The New York Times says U.S. war plans are reckless. The French say it's wrong and illegal. The Brits are preparing the gallows for Tony Blair. The Germans are cluck-clucking, still smarting over the Kyoto Accords.
A sizeable chunk of the American public — always nervous about war — are doubly shaken by the fact that our allies in this war are Bulgaria, Spain, Britain, Qatar, Kuwait with some grudging help from Turkey and Saudi Arabia.
In addition to reservations about war, some Americans and an enormous part of world public are gnashing their teeth about George W. Bush himself. They think he's a lightweight. They think he doesn't think. They think he doesn't care about the little people who will get hurt or killed in this war.
The Europeans don't believe him at all. If Saddam Hussein called President Bush to say Iraq had 1,000 nuke bombs, and Bush were the one to announce it to the world, the Europeans and Arabs and a sizeable chunk of the British and American public would say, "Bush is lying".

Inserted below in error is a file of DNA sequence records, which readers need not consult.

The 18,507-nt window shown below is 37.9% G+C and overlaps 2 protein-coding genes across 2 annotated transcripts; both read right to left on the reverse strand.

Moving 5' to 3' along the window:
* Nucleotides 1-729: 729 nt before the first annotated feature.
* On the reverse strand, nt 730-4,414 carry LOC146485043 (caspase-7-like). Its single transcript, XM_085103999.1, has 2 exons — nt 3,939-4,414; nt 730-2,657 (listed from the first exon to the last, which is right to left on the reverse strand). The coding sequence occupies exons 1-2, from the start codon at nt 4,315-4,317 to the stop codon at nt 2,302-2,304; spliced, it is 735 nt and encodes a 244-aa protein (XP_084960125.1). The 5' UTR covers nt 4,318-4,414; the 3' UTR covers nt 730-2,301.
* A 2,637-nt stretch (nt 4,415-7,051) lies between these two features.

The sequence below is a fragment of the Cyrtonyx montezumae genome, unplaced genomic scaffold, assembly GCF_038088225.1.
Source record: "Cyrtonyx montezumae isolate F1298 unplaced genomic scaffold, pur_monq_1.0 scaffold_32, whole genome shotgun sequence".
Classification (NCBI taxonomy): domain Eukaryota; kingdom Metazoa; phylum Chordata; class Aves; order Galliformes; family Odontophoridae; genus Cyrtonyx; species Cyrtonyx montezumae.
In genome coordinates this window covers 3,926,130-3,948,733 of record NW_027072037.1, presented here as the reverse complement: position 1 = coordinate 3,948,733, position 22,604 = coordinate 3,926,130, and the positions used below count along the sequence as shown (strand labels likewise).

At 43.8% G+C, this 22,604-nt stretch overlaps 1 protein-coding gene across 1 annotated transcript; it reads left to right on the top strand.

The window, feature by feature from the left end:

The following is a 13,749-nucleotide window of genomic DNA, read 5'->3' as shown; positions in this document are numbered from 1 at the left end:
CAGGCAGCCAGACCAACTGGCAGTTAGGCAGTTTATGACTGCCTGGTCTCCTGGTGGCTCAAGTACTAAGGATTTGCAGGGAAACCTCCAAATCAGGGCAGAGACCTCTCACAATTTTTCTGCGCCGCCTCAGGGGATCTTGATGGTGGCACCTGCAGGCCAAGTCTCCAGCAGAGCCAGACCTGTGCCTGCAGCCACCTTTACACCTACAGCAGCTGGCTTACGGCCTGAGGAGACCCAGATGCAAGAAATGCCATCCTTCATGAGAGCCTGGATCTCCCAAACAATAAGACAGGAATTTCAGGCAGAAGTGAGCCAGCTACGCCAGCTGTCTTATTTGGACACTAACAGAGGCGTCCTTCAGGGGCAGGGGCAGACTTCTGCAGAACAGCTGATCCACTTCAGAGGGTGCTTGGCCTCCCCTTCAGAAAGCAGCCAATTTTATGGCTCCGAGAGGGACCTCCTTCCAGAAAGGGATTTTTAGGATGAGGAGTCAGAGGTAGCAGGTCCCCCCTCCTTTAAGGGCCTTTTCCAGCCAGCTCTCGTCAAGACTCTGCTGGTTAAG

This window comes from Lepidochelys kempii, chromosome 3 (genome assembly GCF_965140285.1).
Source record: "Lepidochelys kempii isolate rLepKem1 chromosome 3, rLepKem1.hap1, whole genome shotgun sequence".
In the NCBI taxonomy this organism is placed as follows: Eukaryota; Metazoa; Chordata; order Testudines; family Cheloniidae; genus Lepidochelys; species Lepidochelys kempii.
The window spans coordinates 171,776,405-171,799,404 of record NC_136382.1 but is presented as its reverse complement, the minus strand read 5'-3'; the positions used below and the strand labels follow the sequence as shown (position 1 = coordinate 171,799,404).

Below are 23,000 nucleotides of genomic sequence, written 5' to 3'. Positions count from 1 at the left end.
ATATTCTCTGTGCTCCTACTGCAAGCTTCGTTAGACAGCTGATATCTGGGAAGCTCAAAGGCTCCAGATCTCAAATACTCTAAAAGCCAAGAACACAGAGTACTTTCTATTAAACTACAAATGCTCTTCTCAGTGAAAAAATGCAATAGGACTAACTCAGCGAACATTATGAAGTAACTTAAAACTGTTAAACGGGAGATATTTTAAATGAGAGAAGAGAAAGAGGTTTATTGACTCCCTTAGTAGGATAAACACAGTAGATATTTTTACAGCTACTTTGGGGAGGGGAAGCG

It is perhaps a failure on Bush's part that Saddam is a more believable person that he is. The Iraqi dictator's PR campaign certainly is one for the textbooks.
But I think this is the result of the French and Germans, who have done so much business with Iraq and are so deep in their anti-Americanism that only a world hand-holder like Bill Clinton is to their liking.
That's what this is really all about. The France and Germanys of the world want to vote for our president, and they want to reject the ones they don't like.
There's nothing we can say but no and goodbye. Adios. Arrivederci. Au revoir. Hasta la vista, baby.
And in case you didn't hear it already, it's time to clear out of Iraq.
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